Tuesday, September 15, 2009


Peter Pan is one of my favorite stories. Unless you have lived under a rock most of your life, you are probably familiar with the story. Peter Pan is a character created by Scottish novelist and playwright J. M. Barrie. He is a mischievous boy who can fly and who refuses to grow up. Peter spends his never-ending childhood adventuring on the small island of Neverland as the leader of The Lost Boys, interacting with mermaids, Indians, fairies and pirates, and from time to time meeting ordinary children from the world outside.

Sometimes Christians, and as a result, churches, are a lot like Peter Pan. We like things the way they are. We enjoy the status quo. We like our lives just as they are. We enjoy some adventure, but it seems to be the adventure that we create, and thus is never really dangerous or risky.

In the movie Hook, starring Robin Williams as Peter and Dustin Hoffman as Captain Hook, we find that peter has fallen in love with his friend Wendy’s granddaughter Moira. This causes him to decide to grow up so he could get married and be a father. It seems that having the same adventures with pirates, mermaids, and fairies, had created dissatisfaction with Peter once he found true love.

We are continuing to examine the “Key Characteristics” of our church, as outlined in our constitution. This week, we come to the issue of growth. The entry in our constitution reads:
Growth: Families foster both numerical and individual growth. Among other things, new births and succeeding generations ensure the continuation of the family. This is one reason we share the gospel. But we also share the gospel so that individuals can grow into the persons God wants them to be. Moreover, while salvation is instantaneous, growth spans a lifetime. For this reason, we provide regular opportunities for people to continue to grow in the knowledge of God and commitment to Jesus Christ.

I think this “characteristic” has a great deal to say to us. It reminds me of the old saying, “There are two ways to get to the top of a tree. You can climb it or you can plant an acorn and sit on it for a few years.” Unfortunately there are many Christians who would much rather sit and wait on growth, (both numerical and spiritual) than to work toward it.

The characteristic above has a good grip on the ways we foster growth in our churches. We have to both provide for the numerical and spiritual growth of the children coming into our church, as well as reaching others outside our church who are either not Christian or who do not have a church home.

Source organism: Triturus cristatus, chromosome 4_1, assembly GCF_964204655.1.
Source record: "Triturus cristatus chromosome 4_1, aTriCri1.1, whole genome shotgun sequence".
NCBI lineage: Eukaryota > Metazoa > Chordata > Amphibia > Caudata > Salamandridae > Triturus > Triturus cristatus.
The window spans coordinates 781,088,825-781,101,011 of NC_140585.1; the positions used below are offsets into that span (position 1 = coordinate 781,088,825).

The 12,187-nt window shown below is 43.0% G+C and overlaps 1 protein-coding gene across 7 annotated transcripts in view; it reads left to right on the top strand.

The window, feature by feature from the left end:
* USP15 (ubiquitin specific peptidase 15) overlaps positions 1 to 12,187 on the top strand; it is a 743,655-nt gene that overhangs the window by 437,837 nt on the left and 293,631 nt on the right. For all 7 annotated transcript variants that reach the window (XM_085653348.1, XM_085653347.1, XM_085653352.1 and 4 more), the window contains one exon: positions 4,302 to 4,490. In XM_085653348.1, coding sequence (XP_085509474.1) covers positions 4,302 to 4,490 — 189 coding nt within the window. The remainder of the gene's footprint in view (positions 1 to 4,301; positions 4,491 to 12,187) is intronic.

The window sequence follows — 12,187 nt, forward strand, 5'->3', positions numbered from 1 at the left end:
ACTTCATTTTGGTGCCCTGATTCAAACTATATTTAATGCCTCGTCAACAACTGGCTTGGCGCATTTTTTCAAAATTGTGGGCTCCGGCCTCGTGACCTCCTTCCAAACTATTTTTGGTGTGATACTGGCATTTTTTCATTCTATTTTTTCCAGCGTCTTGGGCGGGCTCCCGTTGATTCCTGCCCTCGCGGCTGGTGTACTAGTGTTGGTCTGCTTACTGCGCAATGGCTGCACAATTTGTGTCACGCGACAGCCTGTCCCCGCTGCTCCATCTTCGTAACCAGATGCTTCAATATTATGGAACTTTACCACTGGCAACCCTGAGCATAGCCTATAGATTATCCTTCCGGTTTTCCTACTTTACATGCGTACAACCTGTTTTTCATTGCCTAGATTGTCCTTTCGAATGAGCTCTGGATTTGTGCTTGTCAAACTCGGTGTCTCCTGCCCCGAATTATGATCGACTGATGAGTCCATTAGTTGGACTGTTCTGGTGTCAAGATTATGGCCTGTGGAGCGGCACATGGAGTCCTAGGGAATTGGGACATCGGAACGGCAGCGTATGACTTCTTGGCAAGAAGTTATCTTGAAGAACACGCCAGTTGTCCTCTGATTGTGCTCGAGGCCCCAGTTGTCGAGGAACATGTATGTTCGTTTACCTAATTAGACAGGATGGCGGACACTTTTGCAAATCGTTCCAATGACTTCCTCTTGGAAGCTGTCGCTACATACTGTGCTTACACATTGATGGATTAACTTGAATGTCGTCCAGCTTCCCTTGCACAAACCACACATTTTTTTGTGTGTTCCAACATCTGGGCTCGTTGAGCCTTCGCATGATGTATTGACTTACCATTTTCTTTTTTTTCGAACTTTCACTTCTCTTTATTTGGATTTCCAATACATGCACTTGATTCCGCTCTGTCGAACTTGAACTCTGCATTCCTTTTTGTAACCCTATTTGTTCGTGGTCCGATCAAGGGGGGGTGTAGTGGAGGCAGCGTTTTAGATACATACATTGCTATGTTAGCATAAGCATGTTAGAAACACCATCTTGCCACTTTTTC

I also think it is accurate in that the numerical and spiritual growth begins with the family. We have emphasized family worship and spiritual growth in families in the last few weeks. I have talked about it from the pulpit, I have devoted time in this column to it, Pastor Greg has developed a tool to make family worship at home easier, and he has also preached about it two Sundays ago.

I am of the belief that numerical growth in a church will always be superficial and temporary, unless the spiritual growth and commitment to Christ comes first. Peter Pan had no desire to “grow up” until he found his true love in Moira. Unless we find our true love and all that we need in Jesus Christ, we are doing nothing more than Peter was doing in Neverland.
There is more to life than the simple routine that we are in. Jesus wants to take us on so many adventures. We just have to give everything up for Him.

There's more to this life, than livin' and dyin', more than just tryin' to make it through the day. More to this life, more than these eyes alone can see, and there's more than this life alone can be. (Phil Naish, Steven C Chapman 1989)

We should no longer be children, tossed to and fro and carried about with every wind of doctrine, by the trickery of men, in the cunning craftiness of deceitful plotting, but, speaking the truth in love, may grow up in all things into Him who is the head—Christ from whom the whole body, joined and knit together by what every joint supplies, according to the effective working by which every part does its share, causes growth of the body for the edifying of itself in love. (Ephesians 4:14-16 NKJV)

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